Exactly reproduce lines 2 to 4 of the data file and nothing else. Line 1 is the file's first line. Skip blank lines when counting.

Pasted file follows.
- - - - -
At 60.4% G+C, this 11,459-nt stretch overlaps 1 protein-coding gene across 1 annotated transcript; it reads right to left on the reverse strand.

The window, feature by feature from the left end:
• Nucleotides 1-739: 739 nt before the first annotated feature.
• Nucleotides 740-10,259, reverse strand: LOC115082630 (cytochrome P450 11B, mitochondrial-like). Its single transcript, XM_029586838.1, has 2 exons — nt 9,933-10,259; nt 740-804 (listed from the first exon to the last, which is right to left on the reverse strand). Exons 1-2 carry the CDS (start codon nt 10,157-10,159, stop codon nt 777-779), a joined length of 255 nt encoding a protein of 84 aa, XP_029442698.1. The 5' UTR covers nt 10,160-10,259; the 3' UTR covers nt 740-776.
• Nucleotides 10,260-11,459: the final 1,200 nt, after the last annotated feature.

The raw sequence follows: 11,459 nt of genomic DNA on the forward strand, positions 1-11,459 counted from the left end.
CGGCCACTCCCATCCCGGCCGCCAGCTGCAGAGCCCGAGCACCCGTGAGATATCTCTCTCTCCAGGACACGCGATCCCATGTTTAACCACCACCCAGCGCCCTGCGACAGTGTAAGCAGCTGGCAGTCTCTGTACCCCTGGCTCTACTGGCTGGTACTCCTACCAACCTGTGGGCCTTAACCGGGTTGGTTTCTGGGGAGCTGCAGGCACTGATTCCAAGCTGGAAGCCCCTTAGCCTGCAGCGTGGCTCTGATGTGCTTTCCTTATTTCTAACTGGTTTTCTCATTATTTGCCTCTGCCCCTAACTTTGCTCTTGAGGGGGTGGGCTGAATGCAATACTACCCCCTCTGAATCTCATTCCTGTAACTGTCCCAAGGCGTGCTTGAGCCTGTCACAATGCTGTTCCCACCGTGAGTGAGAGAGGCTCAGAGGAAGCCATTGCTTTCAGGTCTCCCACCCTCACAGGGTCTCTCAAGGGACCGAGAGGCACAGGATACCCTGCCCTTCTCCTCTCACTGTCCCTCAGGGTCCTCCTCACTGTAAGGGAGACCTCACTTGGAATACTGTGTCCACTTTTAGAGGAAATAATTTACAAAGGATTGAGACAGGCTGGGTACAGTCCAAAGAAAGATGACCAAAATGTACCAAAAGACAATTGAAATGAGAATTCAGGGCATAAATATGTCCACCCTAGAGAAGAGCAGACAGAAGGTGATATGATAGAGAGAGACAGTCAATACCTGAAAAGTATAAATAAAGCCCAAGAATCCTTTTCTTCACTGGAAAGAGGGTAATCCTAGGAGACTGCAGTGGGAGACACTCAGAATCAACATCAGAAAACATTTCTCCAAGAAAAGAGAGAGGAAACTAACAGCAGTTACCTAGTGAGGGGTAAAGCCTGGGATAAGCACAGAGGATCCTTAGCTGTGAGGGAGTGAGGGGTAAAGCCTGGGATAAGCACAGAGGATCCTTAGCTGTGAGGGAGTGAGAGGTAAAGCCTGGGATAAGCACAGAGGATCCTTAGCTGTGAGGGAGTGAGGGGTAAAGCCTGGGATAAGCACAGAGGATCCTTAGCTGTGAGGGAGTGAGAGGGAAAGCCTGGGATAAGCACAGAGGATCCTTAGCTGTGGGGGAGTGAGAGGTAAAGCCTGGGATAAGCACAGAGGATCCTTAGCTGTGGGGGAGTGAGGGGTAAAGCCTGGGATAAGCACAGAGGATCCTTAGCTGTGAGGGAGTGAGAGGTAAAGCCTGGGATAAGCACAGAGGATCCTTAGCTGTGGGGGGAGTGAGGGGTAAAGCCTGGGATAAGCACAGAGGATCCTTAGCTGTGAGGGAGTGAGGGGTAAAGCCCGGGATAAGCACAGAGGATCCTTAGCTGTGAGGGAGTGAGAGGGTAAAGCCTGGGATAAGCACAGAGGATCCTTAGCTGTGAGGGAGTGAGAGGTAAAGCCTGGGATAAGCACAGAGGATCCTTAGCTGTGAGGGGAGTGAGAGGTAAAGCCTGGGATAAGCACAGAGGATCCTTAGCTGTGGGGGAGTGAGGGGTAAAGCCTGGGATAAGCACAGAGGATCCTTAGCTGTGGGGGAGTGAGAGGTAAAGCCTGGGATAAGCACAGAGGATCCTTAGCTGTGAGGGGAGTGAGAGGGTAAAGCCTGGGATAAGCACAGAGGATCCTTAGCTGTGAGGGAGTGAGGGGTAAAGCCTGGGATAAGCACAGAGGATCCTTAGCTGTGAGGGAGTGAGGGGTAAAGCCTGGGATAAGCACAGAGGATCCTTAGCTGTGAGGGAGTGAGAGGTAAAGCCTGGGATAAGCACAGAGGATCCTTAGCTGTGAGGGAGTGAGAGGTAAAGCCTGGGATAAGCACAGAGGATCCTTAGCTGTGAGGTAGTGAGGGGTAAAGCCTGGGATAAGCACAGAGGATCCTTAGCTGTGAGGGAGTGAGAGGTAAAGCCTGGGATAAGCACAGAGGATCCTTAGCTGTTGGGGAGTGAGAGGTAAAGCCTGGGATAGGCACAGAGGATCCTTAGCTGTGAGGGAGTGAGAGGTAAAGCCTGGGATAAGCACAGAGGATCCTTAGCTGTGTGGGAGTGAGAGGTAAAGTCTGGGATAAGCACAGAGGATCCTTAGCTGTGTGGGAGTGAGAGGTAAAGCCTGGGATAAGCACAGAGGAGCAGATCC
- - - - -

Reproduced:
The window, feature by feature from the left end:
• Nucleotides 1-739: 739 nt before the first annotated feature.
• Nucleotides 740-10,259, reverse strand: LOC115082630 (cytochrome P450 11B, mitochondrial-like). Its single transcript, XM_029586838.1, has 2 exons — nt 9,933-10,259; nt 740-804 (listed from the first exon to the last, which is right to left on the reverse strand). Exons 1-2 carry the CDS (start codon nt 10,157-10,159, stop codon nt 777-779), a joined length of 255 nt encoding a protein of 84 aa, XP_029442698.1. The 5' UTR covers nt 10,160-10,259; the 3' UTR covers nt 740-776.